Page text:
In a recent decision, In re Giacomini, (Fed. Cir. 2010), the Federal Circuit confirmed that a patent can be considered prior art as of the filing date of an earlier-filed provisional application from which it claims priority. In arriving at this conclusion, the court first looked at 35 U.S.C. 111(b)(8) which states that other sections in Title 35 describing “applications . . . shall apply to provisional applications.” The court next looked at 35 U.S.C. 102(e)(2), which establishes as prior art “an application” which describes the invention and later leads to an issued patent. Reading these together, the court held that subject matter described in a patent can be considered anticipatory as early as the date its provisional application was filed.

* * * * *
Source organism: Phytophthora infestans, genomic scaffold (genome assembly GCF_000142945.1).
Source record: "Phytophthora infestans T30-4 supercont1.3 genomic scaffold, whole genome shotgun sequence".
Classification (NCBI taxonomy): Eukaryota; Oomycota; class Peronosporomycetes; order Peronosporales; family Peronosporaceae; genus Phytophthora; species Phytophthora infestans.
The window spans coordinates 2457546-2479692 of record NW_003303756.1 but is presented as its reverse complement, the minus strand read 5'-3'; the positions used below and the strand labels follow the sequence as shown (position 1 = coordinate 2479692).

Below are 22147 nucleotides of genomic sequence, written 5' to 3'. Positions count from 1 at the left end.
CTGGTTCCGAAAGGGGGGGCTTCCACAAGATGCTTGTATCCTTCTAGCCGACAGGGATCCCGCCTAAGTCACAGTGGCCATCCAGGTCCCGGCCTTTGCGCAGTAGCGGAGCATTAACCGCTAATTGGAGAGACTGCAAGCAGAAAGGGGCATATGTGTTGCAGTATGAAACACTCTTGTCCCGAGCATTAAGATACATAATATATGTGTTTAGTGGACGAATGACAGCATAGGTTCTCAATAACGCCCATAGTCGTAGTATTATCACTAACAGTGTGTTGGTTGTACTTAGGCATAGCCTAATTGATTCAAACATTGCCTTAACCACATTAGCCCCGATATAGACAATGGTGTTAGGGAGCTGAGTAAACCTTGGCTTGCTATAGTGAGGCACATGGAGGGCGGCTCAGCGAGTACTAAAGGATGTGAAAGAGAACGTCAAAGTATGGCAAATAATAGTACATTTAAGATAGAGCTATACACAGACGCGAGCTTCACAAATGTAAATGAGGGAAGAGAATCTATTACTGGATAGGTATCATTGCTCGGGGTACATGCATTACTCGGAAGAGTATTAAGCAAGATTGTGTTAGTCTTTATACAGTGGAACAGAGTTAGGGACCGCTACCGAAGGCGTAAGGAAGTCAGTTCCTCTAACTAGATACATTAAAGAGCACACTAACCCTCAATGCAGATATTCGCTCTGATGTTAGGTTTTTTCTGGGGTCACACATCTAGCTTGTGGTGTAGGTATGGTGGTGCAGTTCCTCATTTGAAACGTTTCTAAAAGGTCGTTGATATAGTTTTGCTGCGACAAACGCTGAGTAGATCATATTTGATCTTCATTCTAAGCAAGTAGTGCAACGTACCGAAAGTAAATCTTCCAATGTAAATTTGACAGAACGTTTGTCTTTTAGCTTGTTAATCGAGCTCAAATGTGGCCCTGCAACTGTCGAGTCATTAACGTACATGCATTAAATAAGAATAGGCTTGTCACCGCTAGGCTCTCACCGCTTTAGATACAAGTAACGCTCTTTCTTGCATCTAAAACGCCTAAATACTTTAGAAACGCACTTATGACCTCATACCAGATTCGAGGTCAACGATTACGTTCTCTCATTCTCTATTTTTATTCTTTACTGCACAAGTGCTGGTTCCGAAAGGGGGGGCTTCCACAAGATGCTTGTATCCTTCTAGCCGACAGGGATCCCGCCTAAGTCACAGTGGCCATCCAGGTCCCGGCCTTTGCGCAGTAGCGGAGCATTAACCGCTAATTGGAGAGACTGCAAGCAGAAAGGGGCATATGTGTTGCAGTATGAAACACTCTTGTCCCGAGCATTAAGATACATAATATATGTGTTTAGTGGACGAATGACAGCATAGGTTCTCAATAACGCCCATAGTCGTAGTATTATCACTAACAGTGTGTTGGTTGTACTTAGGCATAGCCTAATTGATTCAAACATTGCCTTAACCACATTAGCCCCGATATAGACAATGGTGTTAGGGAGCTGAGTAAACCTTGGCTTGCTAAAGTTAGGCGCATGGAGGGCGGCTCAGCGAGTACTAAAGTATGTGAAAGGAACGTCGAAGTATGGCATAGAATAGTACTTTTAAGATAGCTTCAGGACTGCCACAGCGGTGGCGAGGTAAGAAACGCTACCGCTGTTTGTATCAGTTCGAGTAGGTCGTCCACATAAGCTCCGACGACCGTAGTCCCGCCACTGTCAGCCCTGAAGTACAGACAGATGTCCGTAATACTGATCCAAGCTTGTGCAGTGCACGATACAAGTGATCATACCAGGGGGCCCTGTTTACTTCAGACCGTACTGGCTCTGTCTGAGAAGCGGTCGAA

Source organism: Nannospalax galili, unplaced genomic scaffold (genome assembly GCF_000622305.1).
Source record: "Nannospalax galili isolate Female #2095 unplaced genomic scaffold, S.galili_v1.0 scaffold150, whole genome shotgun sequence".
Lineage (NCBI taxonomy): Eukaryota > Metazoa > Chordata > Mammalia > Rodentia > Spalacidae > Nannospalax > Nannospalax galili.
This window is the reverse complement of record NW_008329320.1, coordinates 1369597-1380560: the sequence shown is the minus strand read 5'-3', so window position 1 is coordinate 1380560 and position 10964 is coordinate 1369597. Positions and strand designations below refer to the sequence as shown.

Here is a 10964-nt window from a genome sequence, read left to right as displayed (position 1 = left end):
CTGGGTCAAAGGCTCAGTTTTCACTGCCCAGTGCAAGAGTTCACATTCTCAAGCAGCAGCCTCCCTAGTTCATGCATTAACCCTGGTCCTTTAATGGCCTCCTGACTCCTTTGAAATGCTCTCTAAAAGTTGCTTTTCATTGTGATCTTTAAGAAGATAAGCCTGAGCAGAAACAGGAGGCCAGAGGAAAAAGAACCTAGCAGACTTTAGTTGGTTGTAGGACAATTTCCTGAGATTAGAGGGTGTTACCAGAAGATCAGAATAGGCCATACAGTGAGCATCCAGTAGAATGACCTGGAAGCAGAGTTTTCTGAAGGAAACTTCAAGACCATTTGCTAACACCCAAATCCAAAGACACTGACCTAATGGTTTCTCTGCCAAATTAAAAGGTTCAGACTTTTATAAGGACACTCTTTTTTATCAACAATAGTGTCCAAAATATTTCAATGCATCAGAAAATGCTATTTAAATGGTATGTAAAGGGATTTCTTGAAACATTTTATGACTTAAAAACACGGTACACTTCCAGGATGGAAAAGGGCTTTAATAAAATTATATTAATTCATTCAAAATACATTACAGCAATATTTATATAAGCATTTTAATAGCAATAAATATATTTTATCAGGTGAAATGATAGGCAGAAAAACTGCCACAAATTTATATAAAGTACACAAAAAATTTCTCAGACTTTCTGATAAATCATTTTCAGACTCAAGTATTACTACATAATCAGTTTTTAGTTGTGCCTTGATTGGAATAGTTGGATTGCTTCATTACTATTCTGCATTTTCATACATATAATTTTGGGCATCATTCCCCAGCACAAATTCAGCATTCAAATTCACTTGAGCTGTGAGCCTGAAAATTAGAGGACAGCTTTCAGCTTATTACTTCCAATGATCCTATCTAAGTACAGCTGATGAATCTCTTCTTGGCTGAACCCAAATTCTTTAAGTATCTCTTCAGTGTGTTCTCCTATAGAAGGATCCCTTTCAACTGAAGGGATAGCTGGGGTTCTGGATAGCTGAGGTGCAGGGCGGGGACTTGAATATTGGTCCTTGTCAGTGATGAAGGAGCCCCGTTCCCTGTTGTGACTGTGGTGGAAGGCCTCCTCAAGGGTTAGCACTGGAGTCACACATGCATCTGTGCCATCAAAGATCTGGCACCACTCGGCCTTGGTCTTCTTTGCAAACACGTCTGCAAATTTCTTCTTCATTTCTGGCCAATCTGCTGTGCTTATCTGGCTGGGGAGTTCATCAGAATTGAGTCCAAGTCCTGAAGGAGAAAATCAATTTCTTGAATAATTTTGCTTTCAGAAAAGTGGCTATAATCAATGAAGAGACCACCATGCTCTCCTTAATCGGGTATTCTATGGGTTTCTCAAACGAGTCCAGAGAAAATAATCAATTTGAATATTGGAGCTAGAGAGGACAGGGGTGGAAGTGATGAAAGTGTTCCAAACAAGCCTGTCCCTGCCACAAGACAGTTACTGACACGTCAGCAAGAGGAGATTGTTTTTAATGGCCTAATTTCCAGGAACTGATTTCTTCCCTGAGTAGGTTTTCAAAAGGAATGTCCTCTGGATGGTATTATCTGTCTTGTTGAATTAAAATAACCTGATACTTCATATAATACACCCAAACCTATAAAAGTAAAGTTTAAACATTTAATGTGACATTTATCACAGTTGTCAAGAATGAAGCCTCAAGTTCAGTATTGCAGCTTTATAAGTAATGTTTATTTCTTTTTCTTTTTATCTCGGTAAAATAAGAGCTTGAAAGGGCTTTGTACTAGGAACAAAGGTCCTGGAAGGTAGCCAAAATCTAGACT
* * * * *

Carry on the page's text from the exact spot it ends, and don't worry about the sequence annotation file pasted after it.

In order for subject matter in a patent to be considered anticipatory as of its provisional application filing date, the provisional application must provide written description support for the claimed subject matter in accordance with section 35 U.S.C. 119(e). That is, the subject matter described in the patent must have been sufficiently described in the provisional application in order for it to be anticipatory as of the provisional filing date.
While the Giacomini decision only explicitly addressed the effective reference date for patents that issued from provisional applications, it is likely that the holding would also apply to a published application claiming the benefit of a preceding provisional application. In other words, subject matter described in a published application could have an effective anticipatory reference date as of the filing date of an earlier-filed provisional application from which it claims priority, even though no patent has been granted for the published application.
Also published in the July 27, 2010 issue of the National Law Review, an informational and analytical web site providing current legal analysis to those seeking concise and pertinent legal information.